If you’ve walked into one of D.C.’s public libraries recently, you’ve probably noticed the front-and-center placement of various digital services. Think the Dream Lab, the Fab Lab and the Digital Commons at the Martin Luther King Jr. Memorial Library. And indeed this emphasis mirror years of research and think piece-ing about the transformation of public libraries for the digital age — if libraries want to continue to be useful community resources, they need to continue to adapt (technologically) to what that community needs.
But for Kate Rabinowitz and DataLensDC this kind of thinking is really just an assumption — until we see the data. In her most recent look at the District through data, Rabinowitz explores how D.C.’s public libraries have changed, with regards to their contents, over the past eight years. How do books compare to ebooks compare to audio and video products in the library’s collection?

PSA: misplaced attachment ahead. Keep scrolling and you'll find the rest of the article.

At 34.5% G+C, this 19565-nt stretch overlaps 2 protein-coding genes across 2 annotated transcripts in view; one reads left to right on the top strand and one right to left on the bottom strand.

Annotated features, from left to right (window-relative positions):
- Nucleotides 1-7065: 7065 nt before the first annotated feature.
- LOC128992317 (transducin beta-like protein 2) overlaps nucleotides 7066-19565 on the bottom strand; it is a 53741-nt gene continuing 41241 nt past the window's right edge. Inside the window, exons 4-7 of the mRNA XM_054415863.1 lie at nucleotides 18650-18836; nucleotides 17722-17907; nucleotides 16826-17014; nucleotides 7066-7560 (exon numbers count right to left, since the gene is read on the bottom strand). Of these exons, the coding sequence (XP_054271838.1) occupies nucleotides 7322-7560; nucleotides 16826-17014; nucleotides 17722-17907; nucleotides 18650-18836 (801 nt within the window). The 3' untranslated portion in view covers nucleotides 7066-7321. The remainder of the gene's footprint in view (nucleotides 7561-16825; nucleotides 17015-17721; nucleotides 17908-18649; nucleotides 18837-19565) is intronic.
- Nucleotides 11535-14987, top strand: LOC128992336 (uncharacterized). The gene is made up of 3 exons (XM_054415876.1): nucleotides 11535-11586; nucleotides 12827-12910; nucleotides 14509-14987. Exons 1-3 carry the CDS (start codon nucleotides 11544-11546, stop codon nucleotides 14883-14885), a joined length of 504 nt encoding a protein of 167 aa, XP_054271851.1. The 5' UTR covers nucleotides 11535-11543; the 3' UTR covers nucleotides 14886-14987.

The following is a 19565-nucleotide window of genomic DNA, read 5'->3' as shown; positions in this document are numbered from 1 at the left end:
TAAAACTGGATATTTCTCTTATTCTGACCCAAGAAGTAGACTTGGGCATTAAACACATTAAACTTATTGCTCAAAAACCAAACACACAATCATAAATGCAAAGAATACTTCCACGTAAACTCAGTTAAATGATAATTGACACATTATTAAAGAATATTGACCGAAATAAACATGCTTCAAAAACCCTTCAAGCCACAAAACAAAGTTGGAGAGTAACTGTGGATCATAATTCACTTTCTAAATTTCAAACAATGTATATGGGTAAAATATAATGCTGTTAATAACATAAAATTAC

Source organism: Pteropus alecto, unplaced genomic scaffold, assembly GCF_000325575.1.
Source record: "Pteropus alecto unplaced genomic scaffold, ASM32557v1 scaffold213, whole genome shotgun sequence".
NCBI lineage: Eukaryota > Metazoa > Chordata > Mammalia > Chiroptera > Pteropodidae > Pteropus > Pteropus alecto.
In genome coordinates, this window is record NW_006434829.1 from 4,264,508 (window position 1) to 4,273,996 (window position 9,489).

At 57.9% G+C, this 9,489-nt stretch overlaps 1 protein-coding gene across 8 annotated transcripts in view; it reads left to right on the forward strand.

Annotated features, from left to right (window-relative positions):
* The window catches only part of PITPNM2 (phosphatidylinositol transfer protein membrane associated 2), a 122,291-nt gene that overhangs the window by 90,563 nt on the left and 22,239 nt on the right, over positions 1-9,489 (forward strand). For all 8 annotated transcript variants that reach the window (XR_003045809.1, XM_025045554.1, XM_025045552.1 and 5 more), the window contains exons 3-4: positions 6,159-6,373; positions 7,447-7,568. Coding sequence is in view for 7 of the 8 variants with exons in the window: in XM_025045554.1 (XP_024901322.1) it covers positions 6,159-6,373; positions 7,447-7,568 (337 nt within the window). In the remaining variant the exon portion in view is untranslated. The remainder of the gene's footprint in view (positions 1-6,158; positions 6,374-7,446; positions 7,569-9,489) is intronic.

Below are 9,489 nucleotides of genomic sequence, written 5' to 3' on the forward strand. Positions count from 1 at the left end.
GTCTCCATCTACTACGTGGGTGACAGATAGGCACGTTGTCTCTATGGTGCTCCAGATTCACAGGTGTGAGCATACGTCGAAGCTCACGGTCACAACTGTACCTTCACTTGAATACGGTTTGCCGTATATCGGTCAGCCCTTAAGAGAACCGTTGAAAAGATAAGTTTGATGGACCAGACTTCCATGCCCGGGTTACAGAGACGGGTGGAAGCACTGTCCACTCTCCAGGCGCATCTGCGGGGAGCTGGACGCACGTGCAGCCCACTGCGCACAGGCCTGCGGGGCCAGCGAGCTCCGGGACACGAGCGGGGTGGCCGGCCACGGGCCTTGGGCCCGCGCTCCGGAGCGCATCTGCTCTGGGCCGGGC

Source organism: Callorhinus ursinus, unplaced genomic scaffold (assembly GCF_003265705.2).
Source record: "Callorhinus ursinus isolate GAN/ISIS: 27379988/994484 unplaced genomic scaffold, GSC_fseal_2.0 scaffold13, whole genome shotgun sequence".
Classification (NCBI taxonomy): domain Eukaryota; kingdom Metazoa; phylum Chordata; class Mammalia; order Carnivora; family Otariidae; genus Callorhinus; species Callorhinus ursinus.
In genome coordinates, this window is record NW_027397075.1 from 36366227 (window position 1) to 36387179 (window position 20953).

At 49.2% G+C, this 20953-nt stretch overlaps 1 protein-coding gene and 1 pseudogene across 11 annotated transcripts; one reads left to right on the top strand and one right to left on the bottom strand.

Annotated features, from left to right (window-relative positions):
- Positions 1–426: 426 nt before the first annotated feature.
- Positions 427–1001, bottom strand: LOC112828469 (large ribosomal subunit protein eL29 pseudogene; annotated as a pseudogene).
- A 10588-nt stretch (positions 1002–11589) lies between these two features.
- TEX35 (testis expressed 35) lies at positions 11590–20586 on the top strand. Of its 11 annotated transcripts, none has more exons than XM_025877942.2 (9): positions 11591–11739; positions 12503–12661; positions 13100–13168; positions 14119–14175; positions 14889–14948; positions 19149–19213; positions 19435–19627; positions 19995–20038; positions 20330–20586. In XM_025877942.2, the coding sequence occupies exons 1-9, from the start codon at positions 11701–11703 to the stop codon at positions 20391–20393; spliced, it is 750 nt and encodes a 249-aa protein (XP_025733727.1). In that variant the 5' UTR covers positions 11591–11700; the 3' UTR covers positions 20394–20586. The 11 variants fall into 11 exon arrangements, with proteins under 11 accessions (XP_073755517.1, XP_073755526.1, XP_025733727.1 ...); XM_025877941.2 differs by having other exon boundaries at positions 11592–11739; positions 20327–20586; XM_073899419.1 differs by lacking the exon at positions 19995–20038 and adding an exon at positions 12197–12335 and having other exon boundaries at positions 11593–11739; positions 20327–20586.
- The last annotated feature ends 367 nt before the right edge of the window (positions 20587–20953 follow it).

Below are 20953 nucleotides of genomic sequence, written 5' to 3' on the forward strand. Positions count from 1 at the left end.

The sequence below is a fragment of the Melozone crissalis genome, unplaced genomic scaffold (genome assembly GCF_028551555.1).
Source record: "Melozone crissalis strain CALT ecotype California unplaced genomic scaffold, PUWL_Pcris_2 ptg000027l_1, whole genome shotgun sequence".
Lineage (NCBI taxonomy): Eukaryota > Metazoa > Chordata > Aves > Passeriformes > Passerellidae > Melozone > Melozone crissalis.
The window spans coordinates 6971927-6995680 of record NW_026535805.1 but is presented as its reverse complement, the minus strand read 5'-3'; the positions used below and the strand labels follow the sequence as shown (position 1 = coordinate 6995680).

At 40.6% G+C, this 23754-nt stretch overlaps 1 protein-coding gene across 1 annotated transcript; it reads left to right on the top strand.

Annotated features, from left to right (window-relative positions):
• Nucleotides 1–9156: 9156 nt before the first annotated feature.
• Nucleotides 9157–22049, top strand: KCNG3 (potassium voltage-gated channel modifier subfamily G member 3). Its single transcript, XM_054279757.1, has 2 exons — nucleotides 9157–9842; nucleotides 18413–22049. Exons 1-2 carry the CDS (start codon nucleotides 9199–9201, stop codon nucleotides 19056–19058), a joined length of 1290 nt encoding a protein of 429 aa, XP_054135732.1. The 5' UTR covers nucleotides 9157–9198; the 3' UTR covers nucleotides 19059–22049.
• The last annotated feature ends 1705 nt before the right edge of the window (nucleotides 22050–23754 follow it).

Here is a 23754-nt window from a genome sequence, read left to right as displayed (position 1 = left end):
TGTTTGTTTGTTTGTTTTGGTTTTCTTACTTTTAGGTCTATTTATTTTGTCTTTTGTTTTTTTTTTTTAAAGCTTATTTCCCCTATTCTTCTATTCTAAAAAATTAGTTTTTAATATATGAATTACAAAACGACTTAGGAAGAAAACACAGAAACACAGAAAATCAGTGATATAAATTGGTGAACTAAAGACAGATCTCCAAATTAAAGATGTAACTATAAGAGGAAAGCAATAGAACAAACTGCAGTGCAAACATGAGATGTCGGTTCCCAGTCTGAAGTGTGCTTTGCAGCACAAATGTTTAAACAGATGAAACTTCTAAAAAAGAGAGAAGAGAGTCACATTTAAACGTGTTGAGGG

Essentially, IRL book fans will be happy to know, books still dominate the DCPL collection. But the number of books has declined, relatively, in recent years — at least partly due to budget cuts. Meanwhile, ebooks, video and audio have only increased. Ebooks especially have really taken off recently. “Their collection has increased tenfold since 2011,” Rabinowitz writes.
Here’s a relative look at DCPL resources:
Rabinowitz’s further finding? DCPL seems to be on the right track with where the organization spends its resources and attention. In fact, both circulation and library visits have approximately doubled over the past eight years. Read on for more great graphs and analysis on DataLensDC here, or in Greater Greater Washington here.